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August 29, 2015 | Last Updated 9:56 PM
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National & Provincial
Jan 31 2013 10:23AM
Cable theft crippling our country
LITTLE BIG TROUBLE: With the most basic of tools izinyoka (copper cable thieves) are estimated to have disconnected 549265 South African for an average outage of 358 hours last year.
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Irvine Makuyana

Izinyoka (cable thieves) are punching massive holes in Telkom’s pocket. Cable theft is leading to losses worth billions of rands.

All it takes is a cheap axe, saw, hammer and a criminal mindset to disconnect hundreds of people from the internet, mobile and telephone networks.

Imagine waking, rushing to the office in the morning only to find that your landlines are down, when you know that you paid your telephone bills in full.

The sad reality is that Izinyoka – the axe-wielding criminals – disconnected 549265 South Africans for a telecoms outage of approximately 358 hours last year.

As the international community continues to develop technologically, the demand for copper skyrockets and South Africa’s copper-reliant industries take a huge knock due to the escalating theft.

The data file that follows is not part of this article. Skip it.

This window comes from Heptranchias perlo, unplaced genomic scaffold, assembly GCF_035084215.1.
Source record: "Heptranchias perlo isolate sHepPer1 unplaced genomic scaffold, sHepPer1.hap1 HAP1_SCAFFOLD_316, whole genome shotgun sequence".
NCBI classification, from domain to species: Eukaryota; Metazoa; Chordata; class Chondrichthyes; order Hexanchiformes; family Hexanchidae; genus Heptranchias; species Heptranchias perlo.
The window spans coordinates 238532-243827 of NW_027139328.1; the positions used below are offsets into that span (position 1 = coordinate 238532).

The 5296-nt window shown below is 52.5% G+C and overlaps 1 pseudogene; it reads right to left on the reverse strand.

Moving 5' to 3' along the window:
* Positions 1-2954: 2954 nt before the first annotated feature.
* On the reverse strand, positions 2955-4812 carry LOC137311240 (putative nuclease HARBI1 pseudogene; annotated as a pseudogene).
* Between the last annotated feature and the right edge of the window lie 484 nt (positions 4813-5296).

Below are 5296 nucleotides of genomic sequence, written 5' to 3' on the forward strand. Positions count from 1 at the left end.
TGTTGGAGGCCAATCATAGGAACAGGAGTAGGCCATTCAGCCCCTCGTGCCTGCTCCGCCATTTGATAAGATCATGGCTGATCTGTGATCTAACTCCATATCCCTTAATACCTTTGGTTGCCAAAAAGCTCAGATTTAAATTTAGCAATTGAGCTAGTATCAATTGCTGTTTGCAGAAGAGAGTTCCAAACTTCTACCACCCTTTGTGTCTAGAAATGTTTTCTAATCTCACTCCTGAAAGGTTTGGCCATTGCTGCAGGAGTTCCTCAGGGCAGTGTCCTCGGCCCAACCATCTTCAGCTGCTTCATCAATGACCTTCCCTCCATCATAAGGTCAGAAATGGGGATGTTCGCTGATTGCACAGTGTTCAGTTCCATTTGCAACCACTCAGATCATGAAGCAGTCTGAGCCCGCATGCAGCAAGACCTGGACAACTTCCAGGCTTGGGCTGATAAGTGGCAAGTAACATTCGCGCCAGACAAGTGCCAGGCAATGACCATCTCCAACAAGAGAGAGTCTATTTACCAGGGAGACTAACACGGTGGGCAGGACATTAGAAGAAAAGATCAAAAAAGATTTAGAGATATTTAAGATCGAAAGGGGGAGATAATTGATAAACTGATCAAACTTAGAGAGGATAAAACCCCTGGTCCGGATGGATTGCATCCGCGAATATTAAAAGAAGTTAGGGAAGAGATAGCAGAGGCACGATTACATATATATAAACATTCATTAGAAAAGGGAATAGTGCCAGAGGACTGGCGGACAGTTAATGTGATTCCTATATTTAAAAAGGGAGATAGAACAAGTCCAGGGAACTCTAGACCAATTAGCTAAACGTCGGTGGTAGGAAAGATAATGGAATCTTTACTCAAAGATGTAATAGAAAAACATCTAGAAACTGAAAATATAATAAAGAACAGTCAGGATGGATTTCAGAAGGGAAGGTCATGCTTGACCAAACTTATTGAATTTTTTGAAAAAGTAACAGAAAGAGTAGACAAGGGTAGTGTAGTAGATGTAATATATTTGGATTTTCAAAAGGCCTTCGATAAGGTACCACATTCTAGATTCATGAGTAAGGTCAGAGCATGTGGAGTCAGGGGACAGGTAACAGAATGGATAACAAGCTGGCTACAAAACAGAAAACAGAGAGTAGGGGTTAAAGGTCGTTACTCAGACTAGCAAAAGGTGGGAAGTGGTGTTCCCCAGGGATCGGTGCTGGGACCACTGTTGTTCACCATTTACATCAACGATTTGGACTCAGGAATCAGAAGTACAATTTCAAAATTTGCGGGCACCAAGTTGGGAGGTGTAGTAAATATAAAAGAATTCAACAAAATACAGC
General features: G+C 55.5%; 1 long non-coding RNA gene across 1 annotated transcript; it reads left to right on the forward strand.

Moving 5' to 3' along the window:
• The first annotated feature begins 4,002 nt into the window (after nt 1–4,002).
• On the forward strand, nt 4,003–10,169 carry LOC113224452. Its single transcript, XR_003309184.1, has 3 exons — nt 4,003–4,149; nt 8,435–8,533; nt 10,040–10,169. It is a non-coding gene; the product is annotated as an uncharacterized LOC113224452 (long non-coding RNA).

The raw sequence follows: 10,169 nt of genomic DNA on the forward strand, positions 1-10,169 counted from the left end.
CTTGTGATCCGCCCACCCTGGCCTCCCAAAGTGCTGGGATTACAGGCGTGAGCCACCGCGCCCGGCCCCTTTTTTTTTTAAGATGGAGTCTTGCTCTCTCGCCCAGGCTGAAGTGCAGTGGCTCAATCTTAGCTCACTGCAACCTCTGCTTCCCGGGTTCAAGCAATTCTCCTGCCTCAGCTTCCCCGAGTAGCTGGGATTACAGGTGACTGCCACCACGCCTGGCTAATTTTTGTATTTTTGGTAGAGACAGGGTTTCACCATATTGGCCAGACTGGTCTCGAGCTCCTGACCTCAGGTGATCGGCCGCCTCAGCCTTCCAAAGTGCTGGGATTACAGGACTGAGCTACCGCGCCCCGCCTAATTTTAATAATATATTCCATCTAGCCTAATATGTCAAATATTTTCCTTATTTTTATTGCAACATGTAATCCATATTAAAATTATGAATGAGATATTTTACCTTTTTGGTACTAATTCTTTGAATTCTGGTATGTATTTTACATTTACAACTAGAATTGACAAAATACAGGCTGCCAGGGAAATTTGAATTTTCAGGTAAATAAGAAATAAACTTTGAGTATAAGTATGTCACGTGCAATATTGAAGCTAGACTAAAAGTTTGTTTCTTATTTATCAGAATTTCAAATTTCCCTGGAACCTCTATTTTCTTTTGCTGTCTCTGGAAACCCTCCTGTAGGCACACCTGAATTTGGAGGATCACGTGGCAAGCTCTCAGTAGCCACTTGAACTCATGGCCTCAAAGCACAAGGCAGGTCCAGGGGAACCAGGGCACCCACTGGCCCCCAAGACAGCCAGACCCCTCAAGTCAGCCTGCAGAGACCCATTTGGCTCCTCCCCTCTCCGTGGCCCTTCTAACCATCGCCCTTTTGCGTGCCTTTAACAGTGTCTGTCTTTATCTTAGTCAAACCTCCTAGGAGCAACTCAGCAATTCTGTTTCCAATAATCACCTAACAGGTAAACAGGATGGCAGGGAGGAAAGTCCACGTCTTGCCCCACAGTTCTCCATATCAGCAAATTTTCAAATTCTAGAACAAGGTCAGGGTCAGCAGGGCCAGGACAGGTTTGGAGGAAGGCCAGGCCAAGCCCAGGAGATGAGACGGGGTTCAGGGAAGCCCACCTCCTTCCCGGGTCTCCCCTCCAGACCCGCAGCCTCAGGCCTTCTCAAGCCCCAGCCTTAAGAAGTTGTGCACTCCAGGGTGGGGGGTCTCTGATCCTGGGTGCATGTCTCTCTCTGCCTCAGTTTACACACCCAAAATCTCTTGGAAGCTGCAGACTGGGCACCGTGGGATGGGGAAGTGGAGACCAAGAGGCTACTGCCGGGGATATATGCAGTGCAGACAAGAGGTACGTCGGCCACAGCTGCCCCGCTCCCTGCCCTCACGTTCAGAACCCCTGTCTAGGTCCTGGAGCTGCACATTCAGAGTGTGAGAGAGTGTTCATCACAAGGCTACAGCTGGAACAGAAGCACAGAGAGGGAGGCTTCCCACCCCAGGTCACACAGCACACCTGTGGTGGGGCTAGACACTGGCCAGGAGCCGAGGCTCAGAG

Directly translated, “Izinyoka” means “snakes”.

These criminals are indeed poisoning the business environment and dragging Telkom’s image through the mud while affecting a large number of self-employed South Africans and innocent citizens.

Telkom Network Field Services managing executive Theo Hess said: “Cable theft is being fuelled by the international demand for copper.”

But the money trail disappears at the country’s borders, making it impossible to police the cause of the problem.

Where cable thieves are arrested, the sentences handed down are too light and, after a brief stay in correctional facilities, Izinyokas get back to digging up cables and wielding axes.

At least the National Prosecuting Authority (NPA) is training prosecutors to give them an all-round understanding of cable theft, hoping for heavier sentences.

It cost Telkom approximately R261m to replace stolen cables last year. The figure includes security measures to protect the newly replaced cables.

Unfortunately, the amount of revenue lost both to Telkom and its customers remains unknown, but was said to be significant.

“The major point of concern is the loss in revenue both from the Telkom and customer sides. That is very difficult to quantify. The problem with cable theft is the service impact,” Hess said.

“The negativity that goes with it is bad. You have people saying that Telkom cannot deliver; Telkom’s lines are out. The brand does take a pounding and we are trying to get away from that.”

The amount of copper theft is highest in the north eastern region, followed by the eastern region and the western region, respectively.

The financial impact of cable theft over the last four years has run into the region of R2bn.

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